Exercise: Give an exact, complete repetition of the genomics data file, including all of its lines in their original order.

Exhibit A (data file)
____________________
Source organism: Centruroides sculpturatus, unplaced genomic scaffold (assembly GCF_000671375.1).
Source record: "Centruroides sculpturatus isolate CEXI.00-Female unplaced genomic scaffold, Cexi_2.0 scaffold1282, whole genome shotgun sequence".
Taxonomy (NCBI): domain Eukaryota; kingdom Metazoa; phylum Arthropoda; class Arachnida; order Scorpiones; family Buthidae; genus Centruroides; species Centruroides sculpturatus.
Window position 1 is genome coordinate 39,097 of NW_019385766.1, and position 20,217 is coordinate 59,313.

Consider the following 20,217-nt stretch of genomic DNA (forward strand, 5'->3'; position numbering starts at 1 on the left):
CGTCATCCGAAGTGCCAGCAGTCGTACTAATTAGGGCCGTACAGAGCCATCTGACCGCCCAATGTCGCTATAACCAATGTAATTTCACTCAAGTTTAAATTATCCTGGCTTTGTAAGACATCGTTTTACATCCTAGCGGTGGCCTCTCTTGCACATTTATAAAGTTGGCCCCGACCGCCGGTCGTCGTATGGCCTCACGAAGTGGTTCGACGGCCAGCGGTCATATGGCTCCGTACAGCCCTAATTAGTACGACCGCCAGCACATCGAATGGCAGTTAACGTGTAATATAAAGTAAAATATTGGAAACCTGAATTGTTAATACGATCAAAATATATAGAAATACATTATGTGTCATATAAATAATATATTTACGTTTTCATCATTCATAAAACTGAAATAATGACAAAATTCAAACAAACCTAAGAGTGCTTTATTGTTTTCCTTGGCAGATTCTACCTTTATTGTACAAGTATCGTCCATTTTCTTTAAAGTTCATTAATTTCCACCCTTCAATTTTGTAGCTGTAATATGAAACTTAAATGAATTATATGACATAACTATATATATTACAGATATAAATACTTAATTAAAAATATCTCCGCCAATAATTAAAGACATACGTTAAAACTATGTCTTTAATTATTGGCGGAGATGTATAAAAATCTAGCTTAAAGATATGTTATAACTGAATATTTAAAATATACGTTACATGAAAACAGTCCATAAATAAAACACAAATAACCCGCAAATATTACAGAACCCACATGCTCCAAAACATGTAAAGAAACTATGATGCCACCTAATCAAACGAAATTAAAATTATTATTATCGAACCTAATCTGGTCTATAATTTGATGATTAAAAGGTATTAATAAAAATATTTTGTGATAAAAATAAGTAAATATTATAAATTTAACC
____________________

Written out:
Source organism: Centruroides sculpturatus, unplaced genomic scaffold (assembly GCF_000671375.1).
Source record: "Centruroides sculpturatus isolate CEXI.00-Female unplaced genomic scaffold, Cexi_2.0 scaffold1282, whole genome shotgun sequence".
Taxonomy (NCBI): domain Eukaryota; kingdom Metazoa; phylum Arthropoda; class Arachnida; order Scorpiones; family Buthidae; genus Centruroides; species Centruroides sculpturatus.
Window position 1 is genome coordinate 39,097 of NW_019385766.1, and position 20,217 is coordinate 59,313.

Consider the following 20,217-nt stretch of genomic DNA (forward strand, 5'->3'; position numbering starts at 1 on the left):
CGTCATCCGAAGTGCCAGCAGTCGTACTAATTAGGGCCGTACAGAGCCATCTGACCGCCCAATGTCGCTATAACCAATGTAATTTCACTCAAGTTTAAATTATCCTGGCTTTGTAAGACATCGTTTTACATCCTAGCGGTGGCCTCTCTTGCACATTTATAAAGTTGGCCCCGACCGCCGGTCGTCGTATGGCCTCACGAAGTGGTTCGACGGCCAGCGGTCATATGGCTCCGTACAGCCCTAATTAGTACGACCGCCAGCACATCGAATGGCAGTTAACGTGTAATATAAAGTAAAATATTGGAAACCTGAATTGTTAATACGATCAAAATATATAGAAATACATTATGTGTCATATAAATAATATATTTACGTTTTCATCATTCATAAAACTGAAATAATGACAAAATTCAAACAAACCTAAGAGTGCTTTATTGTTTTCCTTGGCAGATTCTACCTTTATTGTACAAGTATCGTCCATTTTCTTTAAAGTTCATTAATTTCCACCCTTCAATTTTGTAGCTGTAATATGAAACTTAAATGAATTATATGACATAACTATATATATTACAGATATAAATACTTAATTAAAAATATCTCCGCCAATAATTAAAGACATACGTTAAAACTATGTCTTTAATTATTGGCGGAGATGTATAAAAATCTAGCTTAAAGATATGTTATAACTGAATATTTAAAATATACGTTACATGAAAACAGTCCATAAATAAAACACAAATAACCCGCAAATATTACAGAACCCACATGCTCCAAAACATGTAAAGAAACTATGATGCCACCTAATCAAACGAAATTAAAATTATTATTATCGAACCTAATCTGGTCTATAATTTGATGATTAAAAGGTATTAATAAAAATATTTTGTGATAAAAATAAGTAAATATTATAAATTTAACC